Internet Engineering Task Force (IETF)                         M. Allman
Request for Comments: 8961                                          ICSI
BCP: 233                                                   November 2020
Category: Best Current Practice                                         
ISSN: 2070-1721

               Requirements for Time-Based Loss Detection


   Many protocols must detect packet loss for various reasons (e.g., to
   ensure reliability using retransmissions or to understand the level
   of congestion along a network path).  While many mechanisms have been
   designed to detect loss, ultimately, protocols can only count on the
   passage of time without delivery confirmation to declare a packet
   "lost".  Each implementation of a time-based loss detection mechanism
   represents a balance between correctness and timeliness; therefore,
   no implementation suits all situations.  This document provides high-
   level requirements for time-based loss detectors appropriate for
   general use in unicast communication across the Internet.  Within the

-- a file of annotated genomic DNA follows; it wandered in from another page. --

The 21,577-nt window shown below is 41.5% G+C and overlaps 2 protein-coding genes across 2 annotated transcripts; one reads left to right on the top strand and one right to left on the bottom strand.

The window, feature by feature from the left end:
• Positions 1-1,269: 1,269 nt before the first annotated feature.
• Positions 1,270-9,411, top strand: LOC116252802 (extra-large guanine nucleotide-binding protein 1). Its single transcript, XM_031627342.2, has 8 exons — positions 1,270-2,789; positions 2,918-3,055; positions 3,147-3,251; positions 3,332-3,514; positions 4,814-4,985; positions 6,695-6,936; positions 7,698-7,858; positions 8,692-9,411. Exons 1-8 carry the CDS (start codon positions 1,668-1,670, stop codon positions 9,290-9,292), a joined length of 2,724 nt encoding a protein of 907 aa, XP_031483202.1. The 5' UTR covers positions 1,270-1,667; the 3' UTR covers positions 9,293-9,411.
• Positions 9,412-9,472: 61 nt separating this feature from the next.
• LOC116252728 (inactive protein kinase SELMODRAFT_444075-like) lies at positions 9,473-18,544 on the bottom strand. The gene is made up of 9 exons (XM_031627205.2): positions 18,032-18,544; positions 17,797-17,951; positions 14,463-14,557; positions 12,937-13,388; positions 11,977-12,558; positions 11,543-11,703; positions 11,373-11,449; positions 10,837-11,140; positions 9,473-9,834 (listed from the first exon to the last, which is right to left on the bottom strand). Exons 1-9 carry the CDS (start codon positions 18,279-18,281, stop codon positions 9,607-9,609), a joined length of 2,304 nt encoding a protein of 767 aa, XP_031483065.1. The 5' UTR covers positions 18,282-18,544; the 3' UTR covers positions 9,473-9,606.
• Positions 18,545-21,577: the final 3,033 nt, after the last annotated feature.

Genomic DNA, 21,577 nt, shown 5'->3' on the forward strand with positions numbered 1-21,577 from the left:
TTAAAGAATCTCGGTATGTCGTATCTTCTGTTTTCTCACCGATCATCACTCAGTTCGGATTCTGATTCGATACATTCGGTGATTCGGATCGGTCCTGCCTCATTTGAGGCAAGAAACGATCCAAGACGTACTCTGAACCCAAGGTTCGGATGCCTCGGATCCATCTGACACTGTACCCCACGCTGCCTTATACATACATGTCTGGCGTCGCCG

requirements, implementations have latitude to define particulars
   that best address each situation.

Status of This Memo

   This memo documents an Internet Best Current Practice.

   This document is a product of the Internet Engineering Task Force
   (IETF).  It represents the consensus of the IETF community.  It has
   received public review and has been approved for publication by the
   Internet Engineering Steering Group (IESG).  Further information on
   BCPs is available in Section 2 of RFC 7841.

   Information about the current status of this document, any errata,
   and how to provide feedback on it may be obtained at

Copyright Notice

   Copyright (c) 2020 IETF Trust and the persons identified as the
   document authors.  All rights reserved.

   This document is subject to BCP 78 and the IETF Trust's Legal
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   described in the Simplified BSD License.

Table of Contents

   1.  Introduction
     1.1.  Terminology
   2.  Context
   3.  Scope
   4.  Requirements
   5.  Discussion
   6.  Security Considerations
   7.  IANA Considerations
   8.  References
     8.1.  Normative References
     8.2.  Informative References
   Author's Address

1.  Introduction

   As a network of networks, the Internet consists of a large variety of
   links and systems that support a wide variety of tasks and workloads.
   The service provided by the network varies from best-effort delivery
   among loosely connected components to highly predictable delivery
   within controlled environments (e.g., between physically connected
   nodes, within a tightly controlled data center).  Each path through
   the network has a set of path properties, e.g., available capacity,
   delay, and packet loss.  Given the range of networks that make up the